Movie Review – The Terrorist

Posted: March 30, 2014 in Movie Reviews
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I watched this film when I was in school when we had only Doordarshan. My dad has this habit of watching at least one unknown awful movie per week but sometimes that clicks. One in hundred films turn out to be awesome. As I had to study for some exam, I don’t precisely remember which one, I got a chance to see this film. I don’t think I’d have seen such a slow film on a normal day. But studies makes even staring at the ceiling interesting. So thanks to my exam the next day I watched the film fully and boy, was I blown away by it. The climax is something which I couldn’t forget till now. It was a fabulous movie which created a huge impact on me.

theeviravathi

Back then I didn’t know who Santosh Sivan was, what’s the base of story was, what Ebert had written about it etc. In fact it’s the only Tamil movie which Ebert has written a movie. Ebert is like grandpa. He does nothing superfluous but every time I read his reviews I feel like my grandpa telling me stories. So humble, so soothing… And he has raved this film like anything. Those who’ve not read his review. Please read the review of this film in his Great Movies section. See even the title he selects for great movies is not something superfluous. He calls great movies, great movies. That’s the unique quality of Ebert. To keep his reviews simple in spite of having so much depth in the thought process.

The film is inspired by the assassination of Rajiv Gandhi but that’s just for the story. We see here more about a woman and her existence as a terrorist in this world. It has trademark Santosh Sivan shots with some brilliant cinematography. All the close up and the early morning shots are a treat to watch.

Malli (Ayesha Dharker) is an individual who rarely talks. She is a focused woman who goes about her job with clarity. Once she loses her brother she joins the terrorist organization and does completes all the mission given to her till date. When he gets the suicide mission you could see her happiness reflection on her face while talking to the leader of the gang. Part of it is attributed to the surroundings as it plays a major role in your development. In the terrorist camp all she sees is bloodshed and violence. Only during her suicide mission she gets to go outside the camp.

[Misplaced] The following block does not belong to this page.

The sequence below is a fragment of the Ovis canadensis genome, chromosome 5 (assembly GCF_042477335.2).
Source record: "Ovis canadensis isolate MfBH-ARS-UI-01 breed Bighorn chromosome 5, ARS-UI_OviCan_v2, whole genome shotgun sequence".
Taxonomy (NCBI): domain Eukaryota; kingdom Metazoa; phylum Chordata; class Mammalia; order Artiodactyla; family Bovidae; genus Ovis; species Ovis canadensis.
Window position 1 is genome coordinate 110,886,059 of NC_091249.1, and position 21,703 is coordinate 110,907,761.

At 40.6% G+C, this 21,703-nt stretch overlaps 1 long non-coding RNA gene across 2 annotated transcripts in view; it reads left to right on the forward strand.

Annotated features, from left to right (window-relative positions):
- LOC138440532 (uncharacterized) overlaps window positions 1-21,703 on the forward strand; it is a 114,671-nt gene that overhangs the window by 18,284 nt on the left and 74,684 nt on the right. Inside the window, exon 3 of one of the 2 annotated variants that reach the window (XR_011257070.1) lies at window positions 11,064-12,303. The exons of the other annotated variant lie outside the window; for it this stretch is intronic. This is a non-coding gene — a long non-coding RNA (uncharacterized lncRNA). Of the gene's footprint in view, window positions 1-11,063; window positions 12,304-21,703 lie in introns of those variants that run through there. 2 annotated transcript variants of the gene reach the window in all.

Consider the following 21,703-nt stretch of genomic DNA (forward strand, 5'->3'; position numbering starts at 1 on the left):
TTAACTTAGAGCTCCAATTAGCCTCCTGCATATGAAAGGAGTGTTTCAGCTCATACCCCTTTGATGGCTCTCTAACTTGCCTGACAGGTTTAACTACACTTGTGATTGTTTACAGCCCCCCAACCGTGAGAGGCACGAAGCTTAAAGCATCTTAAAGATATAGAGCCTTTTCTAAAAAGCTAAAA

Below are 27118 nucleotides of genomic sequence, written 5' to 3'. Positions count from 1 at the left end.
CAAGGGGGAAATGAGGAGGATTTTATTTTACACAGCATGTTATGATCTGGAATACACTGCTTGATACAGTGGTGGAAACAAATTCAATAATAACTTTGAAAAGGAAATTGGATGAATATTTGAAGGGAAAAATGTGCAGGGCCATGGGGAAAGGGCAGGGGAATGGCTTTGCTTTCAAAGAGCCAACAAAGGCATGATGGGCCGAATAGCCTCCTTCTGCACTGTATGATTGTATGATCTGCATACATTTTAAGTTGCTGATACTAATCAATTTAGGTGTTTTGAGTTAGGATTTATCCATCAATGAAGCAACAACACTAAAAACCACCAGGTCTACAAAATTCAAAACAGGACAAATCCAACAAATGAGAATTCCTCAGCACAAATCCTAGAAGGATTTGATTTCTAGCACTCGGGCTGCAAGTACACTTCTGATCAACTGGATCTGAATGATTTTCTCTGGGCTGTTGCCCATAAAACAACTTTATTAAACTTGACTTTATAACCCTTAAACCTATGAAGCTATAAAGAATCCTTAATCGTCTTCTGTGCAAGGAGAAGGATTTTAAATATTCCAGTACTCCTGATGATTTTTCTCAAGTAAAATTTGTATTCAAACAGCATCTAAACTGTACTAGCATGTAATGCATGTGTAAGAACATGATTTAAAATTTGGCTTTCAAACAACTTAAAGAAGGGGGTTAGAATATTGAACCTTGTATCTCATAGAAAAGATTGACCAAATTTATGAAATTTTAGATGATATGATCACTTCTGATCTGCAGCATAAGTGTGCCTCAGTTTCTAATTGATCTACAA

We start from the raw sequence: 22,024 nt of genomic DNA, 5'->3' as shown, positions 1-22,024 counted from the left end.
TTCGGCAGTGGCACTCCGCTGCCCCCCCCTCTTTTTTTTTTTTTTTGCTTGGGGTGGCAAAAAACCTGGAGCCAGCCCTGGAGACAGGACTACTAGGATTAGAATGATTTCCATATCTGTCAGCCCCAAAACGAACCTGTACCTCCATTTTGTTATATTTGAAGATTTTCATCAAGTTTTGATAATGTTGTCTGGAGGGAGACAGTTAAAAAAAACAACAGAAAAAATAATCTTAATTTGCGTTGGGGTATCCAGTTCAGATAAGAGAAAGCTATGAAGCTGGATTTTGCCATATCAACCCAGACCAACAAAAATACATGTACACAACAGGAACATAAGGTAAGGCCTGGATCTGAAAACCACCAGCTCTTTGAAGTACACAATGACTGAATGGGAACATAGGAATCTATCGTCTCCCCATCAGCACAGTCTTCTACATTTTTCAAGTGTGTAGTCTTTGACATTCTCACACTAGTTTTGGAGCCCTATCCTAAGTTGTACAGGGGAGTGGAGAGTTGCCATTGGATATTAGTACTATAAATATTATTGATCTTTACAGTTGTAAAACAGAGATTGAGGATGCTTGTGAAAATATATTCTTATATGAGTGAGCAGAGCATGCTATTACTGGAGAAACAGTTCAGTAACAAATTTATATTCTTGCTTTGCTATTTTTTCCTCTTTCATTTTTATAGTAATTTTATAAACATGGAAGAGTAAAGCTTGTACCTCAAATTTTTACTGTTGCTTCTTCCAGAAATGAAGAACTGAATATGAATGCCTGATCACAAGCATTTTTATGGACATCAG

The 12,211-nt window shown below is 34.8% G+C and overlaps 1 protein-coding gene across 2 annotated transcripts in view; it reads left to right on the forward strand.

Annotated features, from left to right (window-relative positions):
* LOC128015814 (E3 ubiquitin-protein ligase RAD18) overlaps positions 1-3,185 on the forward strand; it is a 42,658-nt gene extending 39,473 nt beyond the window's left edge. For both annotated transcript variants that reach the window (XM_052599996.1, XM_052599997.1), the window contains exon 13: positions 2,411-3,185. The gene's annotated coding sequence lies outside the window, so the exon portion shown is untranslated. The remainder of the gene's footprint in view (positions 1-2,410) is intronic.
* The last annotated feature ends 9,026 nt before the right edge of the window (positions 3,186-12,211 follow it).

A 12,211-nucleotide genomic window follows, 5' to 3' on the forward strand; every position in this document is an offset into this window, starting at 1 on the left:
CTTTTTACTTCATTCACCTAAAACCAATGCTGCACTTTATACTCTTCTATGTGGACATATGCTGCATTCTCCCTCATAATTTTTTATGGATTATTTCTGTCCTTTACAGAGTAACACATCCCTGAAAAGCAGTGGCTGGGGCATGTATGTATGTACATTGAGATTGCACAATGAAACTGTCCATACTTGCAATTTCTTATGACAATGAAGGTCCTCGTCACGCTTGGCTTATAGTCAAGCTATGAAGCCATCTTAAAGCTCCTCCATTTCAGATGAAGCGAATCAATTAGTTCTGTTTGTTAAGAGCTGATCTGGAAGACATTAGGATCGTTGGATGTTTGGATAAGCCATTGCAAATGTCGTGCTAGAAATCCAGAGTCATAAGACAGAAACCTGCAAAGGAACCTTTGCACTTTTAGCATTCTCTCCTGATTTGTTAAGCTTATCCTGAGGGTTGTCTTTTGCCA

She immediately starts liking the freedom that she has got. Right from the clear water she splashes on her face to the talkative land lord she starts to enjoy her existence. The water splashing shot is a trademark Santosh Sivan shot. As soon as she goes to the house she looks at the photo of glamorous woman. May be first time in her life and imitates them. I guess every woman does that. Everyone wants be that object of desire. For Malli she sadly doesn’t even know how to show that off. In fact many of her Ayesha’s expressions were like Aishwarya Rai. I understood that one doesn’t have to be Aishwarya Rai to be shown beautiful in the camera. Any honest attempt would be projected well on screen.

The theme music, if you had observed carefully is similar to Om Jai jagadish Hari. I’m not sure whether it was intentionally done but even though the music was minimal it created the impact it wanted to. But the scenes where a wounded Malli’s boyfriend and she talk the background music was a bit loud and the dialogues couldn’t be heard properly.

The location, timeline, assassination wasn’t shown clearly due to obvious reasons but from whatever I could deduce the place was like Kerala and the land owner looked like a Keralite. That person comes across as a breath of fresh air, not only for Malli but also for us. He’s the positive energy in the film. Look how he lives his life with an ailing wife and a dead son. He has so much hope. His story about two types of seed explains us that.

The helper for the landlord too is an interesting character. Though initially he looks like a crook, calling Malli beautiful in a kind of obscure way, once he knows that she’s pregnant she comes and says, “Nalla Iru,” which shows what kind of person he is.

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